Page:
Kids with "big feelings" - yikes! How to think differently

IMAGINE: you as a child, crying uncontrollably about something that seemed really important at the time.

Then, think: how did your parents react? Logic and lots of words? Yelling? Maybe time outs, spanking, being sent to your room, holding you? Then think how this felt to you - supportive, seemingly cruel, isolating? 

Many of us, as well-intentioned as can be, may really try to refrain from yelling but don't think twice before putting kids in time-outs. 

Yet leaving kids to manage these feelings can be highly isolating, and can even feel like developmental trauma to littles whose brains are not yet able to think rationally or logically. They may feel very alone. Timeouts tend to send a subconscious message to kids that bad feelings aren't acceptable and to come back when they're happy and more lovable.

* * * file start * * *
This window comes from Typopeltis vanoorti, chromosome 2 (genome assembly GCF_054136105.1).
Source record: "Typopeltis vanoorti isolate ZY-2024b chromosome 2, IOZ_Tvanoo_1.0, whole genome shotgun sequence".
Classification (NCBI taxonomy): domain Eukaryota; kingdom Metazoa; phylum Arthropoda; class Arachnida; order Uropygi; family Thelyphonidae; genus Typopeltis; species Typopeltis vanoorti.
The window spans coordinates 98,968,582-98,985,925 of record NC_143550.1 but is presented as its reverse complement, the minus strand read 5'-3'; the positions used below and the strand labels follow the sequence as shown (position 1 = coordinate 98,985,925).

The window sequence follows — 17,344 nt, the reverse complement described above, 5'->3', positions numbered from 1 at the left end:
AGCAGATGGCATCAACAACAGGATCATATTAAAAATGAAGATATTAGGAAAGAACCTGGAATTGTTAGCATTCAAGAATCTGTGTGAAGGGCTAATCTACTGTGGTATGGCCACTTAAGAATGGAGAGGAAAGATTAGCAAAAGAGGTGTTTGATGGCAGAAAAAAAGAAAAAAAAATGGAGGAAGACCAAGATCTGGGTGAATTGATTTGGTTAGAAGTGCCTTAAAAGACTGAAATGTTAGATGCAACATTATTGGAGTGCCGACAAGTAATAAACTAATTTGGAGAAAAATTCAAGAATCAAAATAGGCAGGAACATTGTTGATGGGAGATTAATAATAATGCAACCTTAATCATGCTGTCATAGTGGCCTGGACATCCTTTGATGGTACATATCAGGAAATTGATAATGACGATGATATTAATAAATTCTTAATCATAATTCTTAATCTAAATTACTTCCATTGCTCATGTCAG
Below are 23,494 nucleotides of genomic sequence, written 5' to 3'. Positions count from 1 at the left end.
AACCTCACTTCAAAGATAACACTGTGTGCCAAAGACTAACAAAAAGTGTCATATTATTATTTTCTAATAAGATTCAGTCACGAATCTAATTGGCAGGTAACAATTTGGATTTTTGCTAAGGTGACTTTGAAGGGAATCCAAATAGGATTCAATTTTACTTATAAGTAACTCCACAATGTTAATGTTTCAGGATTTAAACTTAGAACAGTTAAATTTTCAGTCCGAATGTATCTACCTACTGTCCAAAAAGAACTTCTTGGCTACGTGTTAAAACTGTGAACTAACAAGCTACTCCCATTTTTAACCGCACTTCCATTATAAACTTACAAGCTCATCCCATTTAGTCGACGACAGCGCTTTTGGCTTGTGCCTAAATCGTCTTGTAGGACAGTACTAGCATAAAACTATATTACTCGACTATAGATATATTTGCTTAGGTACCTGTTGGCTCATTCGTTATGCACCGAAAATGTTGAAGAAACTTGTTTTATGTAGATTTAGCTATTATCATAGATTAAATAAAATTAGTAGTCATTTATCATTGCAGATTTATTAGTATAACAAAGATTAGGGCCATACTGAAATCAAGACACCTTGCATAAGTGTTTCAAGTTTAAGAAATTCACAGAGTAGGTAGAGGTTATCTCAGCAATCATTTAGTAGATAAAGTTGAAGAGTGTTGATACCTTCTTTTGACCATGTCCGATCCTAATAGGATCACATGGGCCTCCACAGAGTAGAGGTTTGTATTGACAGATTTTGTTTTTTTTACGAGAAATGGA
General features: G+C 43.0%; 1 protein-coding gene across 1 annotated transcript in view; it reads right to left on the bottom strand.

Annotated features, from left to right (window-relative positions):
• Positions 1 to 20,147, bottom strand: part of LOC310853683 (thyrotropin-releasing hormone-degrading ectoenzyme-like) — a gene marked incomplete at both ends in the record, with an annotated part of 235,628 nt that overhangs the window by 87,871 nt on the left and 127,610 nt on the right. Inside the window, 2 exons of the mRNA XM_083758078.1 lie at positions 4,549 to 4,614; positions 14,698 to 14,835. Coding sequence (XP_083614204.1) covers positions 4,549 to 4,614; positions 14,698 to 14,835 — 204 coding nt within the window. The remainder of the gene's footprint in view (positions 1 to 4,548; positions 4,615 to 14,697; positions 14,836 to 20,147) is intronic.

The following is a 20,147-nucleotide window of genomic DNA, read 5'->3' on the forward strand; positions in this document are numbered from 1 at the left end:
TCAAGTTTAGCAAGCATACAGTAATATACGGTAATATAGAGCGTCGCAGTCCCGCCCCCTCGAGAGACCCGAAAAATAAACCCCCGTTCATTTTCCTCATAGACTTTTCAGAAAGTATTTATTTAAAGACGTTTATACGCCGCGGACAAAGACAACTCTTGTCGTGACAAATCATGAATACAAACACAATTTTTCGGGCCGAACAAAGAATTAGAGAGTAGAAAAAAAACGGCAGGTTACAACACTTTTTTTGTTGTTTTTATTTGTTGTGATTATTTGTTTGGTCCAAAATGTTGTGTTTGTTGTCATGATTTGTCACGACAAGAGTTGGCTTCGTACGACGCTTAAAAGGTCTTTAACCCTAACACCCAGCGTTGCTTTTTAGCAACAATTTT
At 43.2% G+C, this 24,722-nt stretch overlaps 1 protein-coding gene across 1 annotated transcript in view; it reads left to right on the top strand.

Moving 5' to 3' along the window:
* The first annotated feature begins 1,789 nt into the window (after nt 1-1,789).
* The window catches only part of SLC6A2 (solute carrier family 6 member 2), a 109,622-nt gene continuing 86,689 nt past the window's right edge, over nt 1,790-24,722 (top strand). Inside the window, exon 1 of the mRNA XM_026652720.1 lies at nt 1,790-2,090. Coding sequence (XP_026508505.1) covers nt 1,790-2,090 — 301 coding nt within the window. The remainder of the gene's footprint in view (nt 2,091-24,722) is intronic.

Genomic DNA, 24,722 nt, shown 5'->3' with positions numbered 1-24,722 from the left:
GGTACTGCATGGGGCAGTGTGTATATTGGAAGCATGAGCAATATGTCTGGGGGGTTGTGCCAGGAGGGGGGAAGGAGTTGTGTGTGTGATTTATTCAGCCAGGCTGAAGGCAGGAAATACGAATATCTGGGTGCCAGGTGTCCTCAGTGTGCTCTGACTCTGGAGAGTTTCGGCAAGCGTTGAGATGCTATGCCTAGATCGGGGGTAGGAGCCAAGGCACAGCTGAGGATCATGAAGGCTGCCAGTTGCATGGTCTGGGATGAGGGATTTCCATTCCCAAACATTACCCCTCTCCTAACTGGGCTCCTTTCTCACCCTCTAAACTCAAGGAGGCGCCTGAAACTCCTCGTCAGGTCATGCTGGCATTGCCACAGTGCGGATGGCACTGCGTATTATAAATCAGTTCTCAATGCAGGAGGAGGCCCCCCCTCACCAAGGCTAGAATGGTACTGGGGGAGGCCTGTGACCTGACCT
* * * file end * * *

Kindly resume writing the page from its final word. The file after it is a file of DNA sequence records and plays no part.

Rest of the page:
It can teach kids, unknowingly, to be more reactive in heightened emotional situations.

Now: Envision how it would feel if your parents had stayed with you, maybe reaffirmed the limit set but instead sent a message that you were loved. Reassured that you were safe, then helped to problem solve. If they did this, you are fortunate and liking supporting your kids the same way. If not, play around and see what feels best to you and what is a match for your child. 

It isn't always practical, but as much as you are able - be present in moments with big feelings. It is the long road in the beginning, but after putting in the time the child learns powerful self-regulation tools to use when cannot be around. 

Katie Crosby